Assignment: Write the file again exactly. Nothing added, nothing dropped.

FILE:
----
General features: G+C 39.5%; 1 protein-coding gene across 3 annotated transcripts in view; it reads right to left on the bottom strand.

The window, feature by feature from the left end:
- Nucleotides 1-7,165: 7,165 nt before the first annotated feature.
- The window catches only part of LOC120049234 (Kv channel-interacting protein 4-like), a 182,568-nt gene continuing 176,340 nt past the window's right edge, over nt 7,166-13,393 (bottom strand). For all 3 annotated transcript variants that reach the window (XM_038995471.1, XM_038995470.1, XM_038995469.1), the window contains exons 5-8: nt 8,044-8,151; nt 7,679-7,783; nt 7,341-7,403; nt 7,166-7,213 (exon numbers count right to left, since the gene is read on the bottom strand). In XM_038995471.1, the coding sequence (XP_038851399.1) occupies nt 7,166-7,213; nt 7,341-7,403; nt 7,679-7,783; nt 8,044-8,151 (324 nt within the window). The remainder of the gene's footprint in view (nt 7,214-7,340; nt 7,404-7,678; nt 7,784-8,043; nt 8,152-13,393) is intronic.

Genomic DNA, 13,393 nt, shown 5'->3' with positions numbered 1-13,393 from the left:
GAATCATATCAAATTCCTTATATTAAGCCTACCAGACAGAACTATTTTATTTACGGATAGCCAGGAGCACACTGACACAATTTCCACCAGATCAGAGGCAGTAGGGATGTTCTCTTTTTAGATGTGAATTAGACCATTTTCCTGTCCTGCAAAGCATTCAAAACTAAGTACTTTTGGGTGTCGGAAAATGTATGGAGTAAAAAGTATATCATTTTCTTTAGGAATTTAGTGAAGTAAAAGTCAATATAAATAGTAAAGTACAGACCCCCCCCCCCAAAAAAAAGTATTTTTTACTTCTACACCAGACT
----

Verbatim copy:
General features: G+C 39.5%; 1 protein-coding gene across 3 annotated transcripts in view; it reads right to left on the bottom strand.

The window, feature by feature from the left end:
- Nucleotides 1-7,165: 7,165 nt before the first annotated feature.
- The window catches only part of LOC120049234 (Kv channel-interacting protein 4-like), a 182,568-nt gene continuing 176,340 nt past the window's right edge, over nt 7,166-13,393 (bottom strand). For all 3 annotated transcript variants that reach the window (XM_038995471.1, XM_038995470.1, XM_038995469.1), the window contains exons 5-8: nt 8,044-8,151; nt 7,679-7,783; nt 7,341-7,403; nt 7,166-7,213 (exon numbers count right to left, since the gene is read on the bottom strand). In XM_038995471.1, the coding sequence (XP_038851399.1) occupies nt 7,166-7,213; nt 7,341-7,403; nt 7,679-7,783; nt 8,044-8,151 (324 nt within the window). The remainder of the gene's footprint in view (nt 7,214-7,340; nt 7,404-7,678; nt 7,784-8,043; nt 8,152-13,393) is intronic.

Genomic DNA, 13,393 nt, shown 5'->3' with positions numbered 1-13,393 from the left:
GAATCATATCAAATTCCTTATATTAAGCCTACCAGACAGAACTATTTTATTTACGGATAGCCAGGAGCACACTGACACAATTTCCACCAGATCAGAGGCAGTAGGGATGTTCTCTTTTTAGATGTGAATTAGACCATTTTCCTGTCCTGCAAAGCATTCAAAACTAAGTACTTTTGGGTGTCGGAAAATGTATGGAGTAAAAAGTATATCATTTTCTTTAGGAATTTAGTGAAGTAAAAGTCAATATAAATAGTAAAGTACAGACCCCCCCCCCCAAAAAAAAGTATTTTTTACTTCTACACCAGACT